Putting pressure on the rim is one of very few ways to exploit the Clippers, and in order to do that, Dallas needs Porzingis to keep doing a healthy portion of his damage inside.
For all the problems the Clippers' perimeter defense can pose, Dallas' offense was just fine in this game. At the other end, though, the Clippers are perfectly constructed to lay bare the Mavs' biggest weakness: their lack of capable perimeter defenders. Try as they might, the Mavs can't plug the gaps.
Dorian Finney-Smith is easily their best option on the wing, but Leonard had no issue driving through him or creating separation for jumpers. Finney-Smith taking the primary Leonard assignment also left a host of unsavory options for George, the most palatable of which was an overmatched Tim Hardaway Jr. Doncic is stronger than he gets credit for and isn't liable to get trucked, but he doesn't possess the combination of quickness and physicality to contain those guys. Justin Jackson isn't much better. Leonard and George combined for 53 points (on 48 shooting possessions), 11 assists, and just two turnovers.
Porzingis and Maxi Kleber did a decent job staying in front on switches, and Kleber actually spent long stretches as the primary defender on Leonard, doing a passable job. The Mavs weren't really any worse off with their bigs on Leonard or George than they were with their wings. The issue was that Zubac absolutely went to town on the other end of those switches and in the pick-and-roll.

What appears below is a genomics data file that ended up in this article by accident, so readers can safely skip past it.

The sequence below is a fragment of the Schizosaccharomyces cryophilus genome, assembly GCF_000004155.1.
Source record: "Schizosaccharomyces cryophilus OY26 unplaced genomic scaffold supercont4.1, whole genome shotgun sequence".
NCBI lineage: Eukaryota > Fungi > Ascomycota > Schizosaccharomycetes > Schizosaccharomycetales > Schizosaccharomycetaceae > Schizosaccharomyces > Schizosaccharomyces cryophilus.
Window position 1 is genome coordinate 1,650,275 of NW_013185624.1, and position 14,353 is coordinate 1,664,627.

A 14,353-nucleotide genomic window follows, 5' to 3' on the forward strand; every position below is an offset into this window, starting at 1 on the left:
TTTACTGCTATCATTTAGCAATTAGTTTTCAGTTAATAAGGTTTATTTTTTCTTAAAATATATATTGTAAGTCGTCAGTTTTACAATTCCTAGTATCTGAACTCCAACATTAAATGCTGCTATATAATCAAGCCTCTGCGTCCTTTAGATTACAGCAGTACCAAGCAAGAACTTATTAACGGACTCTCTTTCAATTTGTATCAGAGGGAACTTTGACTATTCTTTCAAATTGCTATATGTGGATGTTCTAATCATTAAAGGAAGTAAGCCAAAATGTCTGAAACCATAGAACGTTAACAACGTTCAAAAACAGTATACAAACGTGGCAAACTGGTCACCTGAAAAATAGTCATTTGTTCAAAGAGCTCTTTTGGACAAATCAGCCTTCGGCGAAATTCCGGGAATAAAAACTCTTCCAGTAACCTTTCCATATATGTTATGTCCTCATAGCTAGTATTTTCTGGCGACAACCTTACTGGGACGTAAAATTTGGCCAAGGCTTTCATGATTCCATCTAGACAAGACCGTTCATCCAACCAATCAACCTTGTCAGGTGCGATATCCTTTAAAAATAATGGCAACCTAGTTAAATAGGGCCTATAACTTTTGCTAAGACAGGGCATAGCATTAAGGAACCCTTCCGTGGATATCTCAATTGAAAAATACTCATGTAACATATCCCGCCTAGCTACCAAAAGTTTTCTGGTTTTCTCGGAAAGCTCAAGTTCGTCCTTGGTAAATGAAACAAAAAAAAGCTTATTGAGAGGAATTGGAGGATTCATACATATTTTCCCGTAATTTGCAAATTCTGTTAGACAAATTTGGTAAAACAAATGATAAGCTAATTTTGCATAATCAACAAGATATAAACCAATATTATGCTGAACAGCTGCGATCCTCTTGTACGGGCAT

Capitalizing on the magnetism of his star teammates, Zubac slipped into open space and rumbled to the rim en route to a perfect 10-for-10 shooting night. Seven of those field goals were assisted by one of George or Leonard, and the other three were all putbacks off of "Kobe assists" from those two - misses in which George and Leonard drew Dallas' bigs away from the rim and left the glass exposed. Zubac finished with six offensive rebounds in total. None of Dallas' smalls made the slightest impact rotating over on the back end.
All told, the Clippers posted a 131.3 offensive rating for the game, shooting 54.3% from the field and 45.2% from deep.
At the end of the day, the Mavs just don't have many advantages to leverage in this matchup. They own the best offensive rating in recorded history, and the Clippers are still far better equipped to defend them than vice versa. From everything we've seen, it looks like the first trip to the postseason for Doncic and Porzingis is going to be short-lived.